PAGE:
Finished the first draft, now what?

I’ve done it. I’ve finished writing a first draft. But now I’m supposed to put it away for weeks and I just don’t want to, despite this advice:

…[W]rite the first draft as quickly as you can. Don’t worry about quality. Just get to ‘The End’.

Put the script in a drawer and forget about it for a few weeks. Work on something else in the meantime.

Once you return to the script, you’ll be reading it fresh. Like a stranger. You’ll immediately know what works and what doesn’t.

Writing a proud achievement

If forced to think of one at gunpoint, I’d tell you that my life’s ambition is to write for a TV programme or film.

Given that I’ve spent my entire life watching sitcoms – some of my earliest childhood memories are of watching The Simpsons and Red Dwarf with my dad – I like to think I’ve spent my entire life building up the courage and analytical eye I need to write one myself.

Along with that, the internet is an absolutely amazing tool to have at your disposal, for finding advice and guidance from the masters of the craft.

I’d definitely count Graham Linehan among these sage men and women – he’s contributed to some of the funniest things I’ve ever watched.

But there are parts of the advice he’s seen fit to dispense (above) which I myself have found impossible to follow. Partly through my own sense of OCD but also through my struggle to get something down on the page, it’s been a long path towards my very own finished first draft.

The Waiting Game

We’ll skip over the fact that it’s taken me nigh-on a year of false starts, false finishes and fevered re-imaginings of the basic setups, world-building and character counts to arrive at something approaching a first draft of this particular story.

But every time I’ve ever finished something else that I can call a first draft, I find it extremely difficult to put it away and forget about it.

Even without reading the script right now, I know there’s a line that needs fixing, or a joke that needs to land a bit cleaner. It’s annoying because I’ve been building these scenes in my head. I don’t know them off by heart but I do know the gist. What if I come back to the script, and it’s been built so differently in my head during the time away from it? What if it’s already different on paper after just one nail-biting night away? Maybe I should go take a look, just to make sure.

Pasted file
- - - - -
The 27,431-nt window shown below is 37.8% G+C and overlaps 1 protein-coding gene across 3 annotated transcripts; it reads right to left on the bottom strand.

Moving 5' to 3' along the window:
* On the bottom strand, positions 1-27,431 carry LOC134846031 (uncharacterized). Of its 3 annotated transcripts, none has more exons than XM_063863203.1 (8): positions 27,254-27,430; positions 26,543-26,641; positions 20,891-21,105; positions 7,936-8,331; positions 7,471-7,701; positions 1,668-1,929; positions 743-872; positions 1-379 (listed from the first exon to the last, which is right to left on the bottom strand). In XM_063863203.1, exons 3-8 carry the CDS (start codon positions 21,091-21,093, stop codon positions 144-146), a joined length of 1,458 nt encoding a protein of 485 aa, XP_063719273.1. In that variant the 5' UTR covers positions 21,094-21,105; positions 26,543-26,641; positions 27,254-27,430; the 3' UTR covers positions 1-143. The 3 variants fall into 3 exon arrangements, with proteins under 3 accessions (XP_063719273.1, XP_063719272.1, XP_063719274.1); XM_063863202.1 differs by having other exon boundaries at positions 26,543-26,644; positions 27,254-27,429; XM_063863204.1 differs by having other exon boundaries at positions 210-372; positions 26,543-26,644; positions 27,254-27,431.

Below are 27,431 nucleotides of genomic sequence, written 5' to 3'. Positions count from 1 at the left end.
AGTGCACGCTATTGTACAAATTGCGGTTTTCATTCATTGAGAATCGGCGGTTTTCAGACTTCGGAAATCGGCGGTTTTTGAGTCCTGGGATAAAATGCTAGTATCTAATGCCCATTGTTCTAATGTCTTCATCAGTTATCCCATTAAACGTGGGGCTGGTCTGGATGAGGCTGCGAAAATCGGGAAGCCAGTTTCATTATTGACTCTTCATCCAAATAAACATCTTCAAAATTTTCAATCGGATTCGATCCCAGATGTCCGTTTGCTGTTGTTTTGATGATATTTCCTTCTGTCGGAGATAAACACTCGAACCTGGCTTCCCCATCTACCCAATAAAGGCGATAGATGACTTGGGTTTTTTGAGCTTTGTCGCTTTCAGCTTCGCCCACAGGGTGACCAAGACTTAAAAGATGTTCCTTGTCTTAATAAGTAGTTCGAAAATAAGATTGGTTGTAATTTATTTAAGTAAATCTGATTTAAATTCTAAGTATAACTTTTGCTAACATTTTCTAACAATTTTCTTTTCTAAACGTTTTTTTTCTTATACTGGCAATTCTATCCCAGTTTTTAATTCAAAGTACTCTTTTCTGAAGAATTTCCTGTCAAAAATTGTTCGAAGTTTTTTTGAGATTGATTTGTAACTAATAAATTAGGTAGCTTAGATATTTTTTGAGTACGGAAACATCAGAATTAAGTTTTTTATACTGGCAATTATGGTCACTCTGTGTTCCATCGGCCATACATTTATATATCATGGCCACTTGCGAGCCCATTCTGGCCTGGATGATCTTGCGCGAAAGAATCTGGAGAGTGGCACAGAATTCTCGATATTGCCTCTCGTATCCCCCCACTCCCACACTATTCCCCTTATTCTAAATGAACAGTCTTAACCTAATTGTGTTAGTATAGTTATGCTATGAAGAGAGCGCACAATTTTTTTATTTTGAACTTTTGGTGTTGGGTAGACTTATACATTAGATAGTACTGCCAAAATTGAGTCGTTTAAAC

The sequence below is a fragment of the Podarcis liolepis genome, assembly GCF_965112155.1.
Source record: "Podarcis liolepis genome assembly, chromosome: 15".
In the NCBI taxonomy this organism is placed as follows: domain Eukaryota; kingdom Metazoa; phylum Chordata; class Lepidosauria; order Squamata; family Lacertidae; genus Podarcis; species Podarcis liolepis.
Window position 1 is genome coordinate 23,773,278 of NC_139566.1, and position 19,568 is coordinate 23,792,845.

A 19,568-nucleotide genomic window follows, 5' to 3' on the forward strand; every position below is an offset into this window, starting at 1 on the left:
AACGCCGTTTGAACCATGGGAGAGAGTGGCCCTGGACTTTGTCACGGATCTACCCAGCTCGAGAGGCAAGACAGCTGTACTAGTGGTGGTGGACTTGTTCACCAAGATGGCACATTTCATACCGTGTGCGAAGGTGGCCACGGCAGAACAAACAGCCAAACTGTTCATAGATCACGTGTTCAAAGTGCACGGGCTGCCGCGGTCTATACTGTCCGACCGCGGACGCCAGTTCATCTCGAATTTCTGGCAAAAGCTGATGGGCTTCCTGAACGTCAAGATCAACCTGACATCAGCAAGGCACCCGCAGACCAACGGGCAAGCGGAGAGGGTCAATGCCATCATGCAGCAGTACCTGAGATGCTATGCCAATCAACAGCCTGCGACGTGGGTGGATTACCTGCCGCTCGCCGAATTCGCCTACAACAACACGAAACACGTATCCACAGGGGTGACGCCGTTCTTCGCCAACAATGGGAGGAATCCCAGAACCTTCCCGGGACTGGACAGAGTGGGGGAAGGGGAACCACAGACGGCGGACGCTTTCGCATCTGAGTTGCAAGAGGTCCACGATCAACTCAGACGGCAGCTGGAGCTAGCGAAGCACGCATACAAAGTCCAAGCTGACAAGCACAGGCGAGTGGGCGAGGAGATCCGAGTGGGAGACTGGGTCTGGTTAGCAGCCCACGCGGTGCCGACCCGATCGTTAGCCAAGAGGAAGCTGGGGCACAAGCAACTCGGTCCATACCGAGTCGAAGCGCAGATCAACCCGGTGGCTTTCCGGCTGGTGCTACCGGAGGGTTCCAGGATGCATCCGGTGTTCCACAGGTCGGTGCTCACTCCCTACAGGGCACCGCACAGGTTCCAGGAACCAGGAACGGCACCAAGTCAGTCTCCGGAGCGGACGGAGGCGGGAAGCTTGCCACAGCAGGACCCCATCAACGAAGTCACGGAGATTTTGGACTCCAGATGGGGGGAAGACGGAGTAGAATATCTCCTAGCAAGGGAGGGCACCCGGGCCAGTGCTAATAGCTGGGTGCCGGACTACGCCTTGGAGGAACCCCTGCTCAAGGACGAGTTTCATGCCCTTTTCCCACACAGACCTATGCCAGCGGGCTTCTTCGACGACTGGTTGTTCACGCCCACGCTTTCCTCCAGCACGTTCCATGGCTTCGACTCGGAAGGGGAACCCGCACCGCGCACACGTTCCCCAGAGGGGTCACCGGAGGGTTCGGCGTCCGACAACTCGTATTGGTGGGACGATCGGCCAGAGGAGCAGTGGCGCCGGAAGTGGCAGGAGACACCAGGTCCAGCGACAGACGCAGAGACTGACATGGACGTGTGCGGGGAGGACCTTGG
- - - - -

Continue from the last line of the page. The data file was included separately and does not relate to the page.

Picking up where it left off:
That’s the whole point, though – I need to wait; to try and forget what I wrote, so that in two weeks or so I can give it a thorough read through and immediately set about fixing it up.

waiting game

But…I just can’t do it. I can’t let go. I’m still just getting to know these people. I feel like they still have the ability to surprise me. I’ll think about my favourite scene and immediately try to imagine if it should be longer, or shorter, or have more or less people in it, or work out if I need another joke or two.

Not reading the script isn’t going to be enough, because I still have it in my head.

So…how to get it out?

Distraction pieces

Well, there’s the two games I bought on Steam today, for a start. And there’s the Mario speedruns on Twitch which me and the wife have recently got into watching. I would watch more CS:GO tournaments just for fun – but that’s another danger because I’ve been watching them for research. I might suddenly get an idea and need to go running back to my draft.

I appreciate Linehan’s advice for what it is – but in this relatively early stage of my mission I can’t help but wonder if there’s some quick fix I can apply to my script that would make me feel much better about leaving my characters and plots to their own devices for a couple of weeks. I’ll still be sure to write down any brand new ideas for later development, but I’m getting itchy just sitting here writing this. I’ve done it in the vain hope of diversion, but writing about how desperate I am to revisit a script barely a day after writing it, is just making me want to read it more.

If I still smoked proper cigarettes, I would’ve definitely been out on my stoop at 1.30am last night, celebrating the completion of my first story. But less than a day later and I’m already itching to get back in there.